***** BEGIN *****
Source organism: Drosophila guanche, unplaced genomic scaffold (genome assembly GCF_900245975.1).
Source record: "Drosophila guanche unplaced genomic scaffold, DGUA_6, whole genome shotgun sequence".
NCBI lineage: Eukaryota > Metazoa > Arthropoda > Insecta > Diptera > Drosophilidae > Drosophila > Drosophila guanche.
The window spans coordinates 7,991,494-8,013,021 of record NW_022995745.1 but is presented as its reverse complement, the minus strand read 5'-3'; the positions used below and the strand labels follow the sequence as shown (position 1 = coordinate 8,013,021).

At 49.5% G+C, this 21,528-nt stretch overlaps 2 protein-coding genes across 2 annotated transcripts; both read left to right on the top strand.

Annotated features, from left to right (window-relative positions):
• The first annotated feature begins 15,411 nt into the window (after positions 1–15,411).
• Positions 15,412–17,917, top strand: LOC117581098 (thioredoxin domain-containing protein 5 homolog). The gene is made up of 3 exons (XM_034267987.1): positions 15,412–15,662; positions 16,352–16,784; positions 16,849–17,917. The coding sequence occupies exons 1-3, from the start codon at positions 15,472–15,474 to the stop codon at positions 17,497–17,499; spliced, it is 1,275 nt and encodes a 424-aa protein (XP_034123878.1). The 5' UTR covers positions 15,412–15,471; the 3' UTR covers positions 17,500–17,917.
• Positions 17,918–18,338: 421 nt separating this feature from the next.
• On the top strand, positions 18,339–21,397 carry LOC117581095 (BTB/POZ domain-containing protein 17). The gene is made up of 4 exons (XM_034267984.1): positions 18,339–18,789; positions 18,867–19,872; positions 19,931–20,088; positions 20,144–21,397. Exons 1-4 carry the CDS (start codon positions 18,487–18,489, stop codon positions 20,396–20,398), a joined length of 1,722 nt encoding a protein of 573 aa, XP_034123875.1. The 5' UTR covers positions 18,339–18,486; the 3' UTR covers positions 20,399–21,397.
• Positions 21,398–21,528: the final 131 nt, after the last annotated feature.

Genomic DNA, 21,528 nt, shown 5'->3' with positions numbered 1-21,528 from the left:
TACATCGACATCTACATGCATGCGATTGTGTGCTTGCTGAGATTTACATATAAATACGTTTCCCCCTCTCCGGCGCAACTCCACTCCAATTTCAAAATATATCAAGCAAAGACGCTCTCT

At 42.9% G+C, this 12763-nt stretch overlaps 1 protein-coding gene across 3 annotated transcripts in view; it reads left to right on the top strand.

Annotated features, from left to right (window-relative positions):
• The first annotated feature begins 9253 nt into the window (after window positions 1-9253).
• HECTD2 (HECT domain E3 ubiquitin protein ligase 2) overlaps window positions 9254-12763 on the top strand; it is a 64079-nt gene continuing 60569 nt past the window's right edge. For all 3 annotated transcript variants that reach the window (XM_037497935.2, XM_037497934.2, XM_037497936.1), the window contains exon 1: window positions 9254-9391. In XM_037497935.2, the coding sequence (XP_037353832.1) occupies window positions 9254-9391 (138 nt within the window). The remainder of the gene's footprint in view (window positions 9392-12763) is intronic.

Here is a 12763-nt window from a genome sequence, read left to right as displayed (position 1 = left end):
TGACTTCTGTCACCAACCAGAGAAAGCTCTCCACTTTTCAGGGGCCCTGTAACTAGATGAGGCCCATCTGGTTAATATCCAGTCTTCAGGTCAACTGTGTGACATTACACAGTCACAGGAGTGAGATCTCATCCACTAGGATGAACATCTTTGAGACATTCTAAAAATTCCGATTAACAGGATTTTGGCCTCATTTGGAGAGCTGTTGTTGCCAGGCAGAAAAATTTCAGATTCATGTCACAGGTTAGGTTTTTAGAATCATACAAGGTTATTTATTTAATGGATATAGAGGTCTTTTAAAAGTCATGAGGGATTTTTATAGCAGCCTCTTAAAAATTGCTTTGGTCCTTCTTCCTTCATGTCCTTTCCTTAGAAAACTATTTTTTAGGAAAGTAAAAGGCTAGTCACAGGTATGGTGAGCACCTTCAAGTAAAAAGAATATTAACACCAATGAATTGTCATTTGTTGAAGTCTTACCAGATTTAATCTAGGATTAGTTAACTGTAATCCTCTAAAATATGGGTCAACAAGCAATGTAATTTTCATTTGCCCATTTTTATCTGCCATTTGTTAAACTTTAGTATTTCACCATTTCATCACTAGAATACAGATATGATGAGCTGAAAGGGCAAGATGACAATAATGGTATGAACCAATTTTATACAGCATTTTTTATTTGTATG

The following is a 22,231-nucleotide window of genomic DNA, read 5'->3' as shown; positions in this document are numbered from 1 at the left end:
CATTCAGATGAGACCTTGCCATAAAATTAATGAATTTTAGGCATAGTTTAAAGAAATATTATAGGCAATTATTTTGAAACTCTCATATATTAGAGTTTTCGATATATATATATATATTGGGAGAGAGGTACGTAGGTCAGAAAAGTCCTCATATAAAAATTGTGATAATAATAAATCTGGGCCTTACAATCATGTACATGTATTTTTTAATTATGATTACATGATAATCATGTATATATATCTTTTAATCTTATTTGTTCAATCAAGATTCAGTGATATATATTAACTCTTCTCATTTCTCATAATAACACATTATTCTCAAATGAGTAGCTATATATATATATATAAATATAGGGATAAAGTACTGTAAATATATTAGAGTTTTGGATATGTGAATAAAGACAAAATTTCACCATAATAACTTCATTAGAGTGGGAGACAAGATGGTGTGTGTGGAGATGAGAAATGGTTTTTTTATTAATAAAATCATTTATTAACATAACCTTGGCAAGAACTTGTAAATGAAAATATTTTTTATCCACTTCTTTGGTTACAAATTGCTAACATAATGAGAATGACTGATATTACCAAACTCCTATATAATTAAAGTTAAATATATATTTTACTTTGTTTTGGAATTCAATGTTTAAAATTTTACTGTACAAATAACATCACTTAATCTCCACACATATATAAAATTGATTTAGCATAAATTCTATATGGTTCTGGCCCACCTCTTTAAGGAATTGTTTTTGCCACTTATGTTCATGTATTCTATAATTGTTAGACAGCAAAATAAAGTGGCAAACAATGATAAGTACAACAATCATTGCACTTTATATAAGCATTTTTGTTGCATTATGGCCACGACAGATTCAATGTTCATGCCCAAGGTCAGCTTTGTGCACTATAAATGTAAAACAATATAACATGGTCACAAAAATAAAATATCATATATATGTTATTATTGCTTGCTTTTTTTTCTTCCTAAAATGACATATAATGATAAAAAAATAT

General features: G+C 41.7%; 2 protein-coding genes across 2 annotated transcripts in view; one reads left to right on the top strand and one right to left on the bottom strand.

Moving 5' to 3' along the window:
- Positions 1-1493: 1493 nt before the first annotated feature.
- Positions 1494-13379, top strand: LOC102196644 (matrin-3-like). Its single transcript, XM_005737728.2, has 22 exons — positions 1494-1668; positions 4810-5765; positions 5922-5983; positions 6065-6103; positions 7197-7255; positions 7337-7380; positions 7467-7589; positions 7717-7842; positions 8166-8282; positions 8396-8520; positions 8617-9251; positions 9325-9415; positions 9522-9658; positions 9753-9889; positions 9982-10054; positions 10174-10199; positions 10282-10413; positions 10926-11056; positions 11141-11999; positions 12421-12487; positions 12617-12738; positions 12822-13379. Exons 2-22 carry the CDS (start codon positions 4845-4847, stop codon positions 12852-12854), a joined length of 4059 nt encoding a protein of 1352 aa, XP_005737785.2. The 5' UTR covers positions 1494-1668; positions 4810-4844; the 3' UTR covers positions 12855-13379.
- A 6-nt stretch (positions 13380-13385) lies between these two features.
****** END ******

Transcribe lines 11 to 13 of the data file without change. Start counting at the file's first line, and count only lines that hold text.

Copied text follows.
• Positions 21,398–21,528: the final 131 nt, after the last annotated feature.

Genomic DNA, 21,528 nt, shown 5'->3' with positions numbered 1-21,528 from the left:
TACATCGACATCTACATGCATGCGATTGTGTGCTTGCTGAGATTTACATATAAATACGTTTCCCCCTCTCCGGCGCAACTCCACTCCAATTTCAAAATATATCAAGCAAAGACGCTCTCT